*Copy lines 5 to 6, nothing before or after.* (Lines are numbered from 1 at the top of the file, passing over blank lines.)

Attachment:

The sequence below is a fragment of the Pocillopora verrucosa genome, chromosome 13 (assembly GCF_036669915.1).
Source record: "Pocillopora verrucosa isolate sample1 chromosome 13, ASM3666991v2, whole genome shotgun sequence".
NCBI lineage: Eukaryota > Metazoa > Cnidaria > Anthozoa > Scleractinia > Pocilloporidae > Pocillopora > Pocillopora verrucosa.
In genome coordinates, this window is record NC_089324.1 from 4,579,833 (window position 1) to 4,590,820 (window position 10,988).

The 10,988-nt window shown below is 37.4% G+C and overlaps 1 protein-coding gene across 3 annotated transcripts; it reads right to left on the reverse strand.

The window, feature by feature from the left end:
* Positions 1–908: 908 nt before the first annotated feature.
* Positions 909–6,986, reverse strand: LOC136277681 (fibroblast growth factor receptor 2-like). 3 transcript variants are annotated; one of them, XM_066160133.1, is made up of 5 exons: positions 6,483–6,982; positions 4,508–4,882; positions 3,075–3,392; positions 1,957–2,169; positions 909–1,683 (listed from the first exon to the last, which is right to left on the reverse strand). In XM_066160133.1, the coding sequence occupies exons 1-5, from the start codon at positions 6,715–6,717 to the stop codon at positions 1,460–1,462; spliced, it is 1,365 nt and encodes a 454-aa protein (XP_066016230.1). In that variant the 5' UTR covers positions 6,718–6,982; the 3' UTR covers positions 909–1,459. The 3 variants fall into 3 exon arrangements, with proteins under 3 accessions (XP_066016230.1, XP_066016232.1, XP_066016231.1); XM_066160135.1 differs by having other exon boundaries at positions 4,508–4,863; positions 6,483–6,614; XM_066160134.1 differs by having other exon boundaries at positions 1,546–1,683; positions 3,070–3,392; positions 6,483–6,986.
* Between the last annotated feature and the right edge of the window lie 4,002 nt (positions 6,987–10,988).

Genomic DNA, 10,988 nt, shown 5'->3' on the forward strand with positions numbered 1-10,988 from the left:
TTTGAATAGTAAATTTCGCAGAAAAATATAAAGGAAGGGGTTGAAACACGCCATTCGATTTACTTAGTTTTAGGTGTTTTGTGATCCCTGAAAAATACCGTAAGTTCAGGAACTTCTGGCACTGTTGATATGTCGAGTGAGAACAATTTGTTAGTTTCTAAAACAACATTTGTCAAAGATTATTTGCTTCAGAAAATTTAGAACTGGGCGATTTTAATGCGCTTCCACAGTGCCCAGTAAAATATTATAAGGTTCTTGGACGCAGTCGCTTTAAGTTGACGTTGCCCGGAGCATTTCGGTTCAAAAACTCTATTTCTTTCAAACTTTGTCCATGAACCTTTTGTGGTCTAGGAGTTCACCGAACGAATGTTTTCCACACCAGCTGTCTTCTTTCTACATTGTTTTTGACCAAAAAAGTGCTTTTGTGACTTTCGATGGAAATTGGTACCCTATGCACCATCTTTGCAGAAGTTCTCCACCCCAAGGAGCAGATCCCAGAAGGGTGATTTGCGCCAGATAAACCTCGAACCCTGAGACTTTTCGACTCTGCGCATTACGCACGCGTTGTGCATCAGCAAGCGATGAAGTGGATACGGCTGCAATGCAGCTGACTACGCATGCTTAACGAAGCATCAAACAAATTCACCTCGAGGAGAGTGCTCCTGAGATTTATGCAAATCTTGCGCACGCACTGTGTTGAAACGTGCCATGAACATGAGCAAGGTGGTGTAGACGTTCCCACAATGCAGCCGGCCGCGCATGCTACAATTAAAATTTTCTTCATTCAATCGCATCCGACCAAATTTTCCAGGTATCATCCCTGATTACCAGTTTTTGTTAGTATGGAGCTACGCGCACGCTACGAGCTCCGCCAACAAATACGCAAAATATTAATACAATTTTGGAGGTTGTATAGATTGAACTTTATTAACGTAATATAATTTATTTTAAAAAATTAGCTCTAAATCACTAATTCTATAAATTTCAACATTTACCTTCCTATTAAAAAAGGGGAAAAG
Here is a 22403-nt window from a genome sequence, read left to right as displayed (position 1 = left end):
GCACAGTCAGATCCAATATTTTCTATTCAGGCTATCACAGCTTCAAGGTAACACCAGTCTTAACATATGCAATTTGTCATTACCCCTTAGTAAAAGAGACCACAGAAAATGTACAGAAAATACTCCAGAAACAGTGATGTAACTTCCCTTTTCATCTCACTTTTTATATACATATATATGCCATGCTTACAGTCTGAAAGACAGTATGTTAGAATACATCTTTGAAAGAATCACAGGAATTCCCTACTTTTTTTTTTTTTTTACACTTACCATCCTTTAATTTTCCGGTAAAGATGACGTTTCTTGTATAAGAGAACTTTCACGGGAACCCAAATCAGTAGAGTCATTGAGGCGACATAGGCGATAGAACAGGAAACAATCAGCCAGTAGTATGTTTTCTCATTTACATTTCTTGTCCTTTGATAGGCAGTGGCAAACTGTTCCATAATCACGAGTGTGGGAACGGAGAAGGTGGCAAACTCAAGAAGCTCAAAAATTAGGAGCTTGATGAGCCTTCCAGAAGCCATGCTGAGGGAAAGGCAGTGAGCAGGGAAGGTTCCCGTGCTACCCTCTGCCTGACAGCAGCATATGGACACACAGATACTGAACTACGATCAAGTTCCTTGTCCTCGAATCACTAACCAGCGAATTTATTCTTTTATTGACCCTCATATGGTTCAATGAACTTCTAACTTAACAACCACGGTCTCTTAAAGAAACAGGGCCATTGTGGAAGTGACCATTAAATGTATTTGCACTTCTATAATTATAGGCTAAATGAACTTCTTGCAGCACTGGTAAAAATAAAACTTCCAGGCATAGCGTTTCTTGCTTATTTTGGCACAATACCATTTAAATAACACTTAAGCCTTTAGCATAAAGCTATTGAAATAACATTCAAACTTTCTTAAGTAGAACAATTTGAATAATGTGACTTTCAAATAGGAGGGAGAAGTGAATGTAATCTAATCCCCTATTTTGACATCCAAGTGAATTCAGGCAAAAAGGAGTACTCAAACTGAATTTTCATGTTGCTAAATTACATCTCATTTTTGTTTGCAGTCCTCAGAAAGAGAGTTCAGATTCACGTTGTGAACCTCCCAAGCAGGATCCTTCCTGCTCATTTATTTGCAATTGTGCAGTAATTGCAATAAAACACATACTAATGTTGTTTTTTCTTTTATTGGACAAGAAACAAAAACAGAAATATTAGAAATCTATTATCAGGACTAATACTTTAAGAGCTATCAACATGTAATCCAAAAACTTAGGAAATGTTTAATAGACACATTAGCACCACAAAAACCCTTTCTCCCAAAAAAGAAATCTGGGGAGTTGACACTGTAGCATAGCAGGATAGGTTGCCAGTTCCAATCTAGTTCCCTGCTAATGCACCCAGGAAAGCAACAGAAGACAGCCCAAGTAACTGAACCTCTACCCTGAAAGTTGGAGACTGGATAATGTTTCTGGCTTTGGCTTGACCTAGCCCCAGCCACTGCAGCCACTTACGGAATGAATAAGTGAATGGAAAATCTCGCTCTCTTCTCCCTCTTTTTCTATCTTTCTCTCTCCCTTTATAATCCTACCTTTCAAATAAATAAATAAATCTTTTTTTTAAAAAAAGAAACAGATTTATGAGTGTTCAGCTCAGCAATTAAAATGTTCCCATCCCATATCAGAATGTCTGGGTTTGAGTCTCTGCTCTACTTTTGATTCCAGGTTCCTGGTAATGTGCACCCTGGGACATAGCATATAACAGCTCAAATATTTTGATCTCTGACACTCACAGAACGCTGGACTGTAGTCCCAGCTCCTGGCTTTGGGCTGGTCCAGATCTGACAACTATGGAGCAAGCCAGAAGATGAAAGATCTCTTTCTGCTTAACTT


The 10,988-nt window shown below is 37.4% G+C and overlaps 1 protein-coding gene across 3 annotated transcripts; it reads right to left on the reverse strand.

The window, feature by feature from the left end: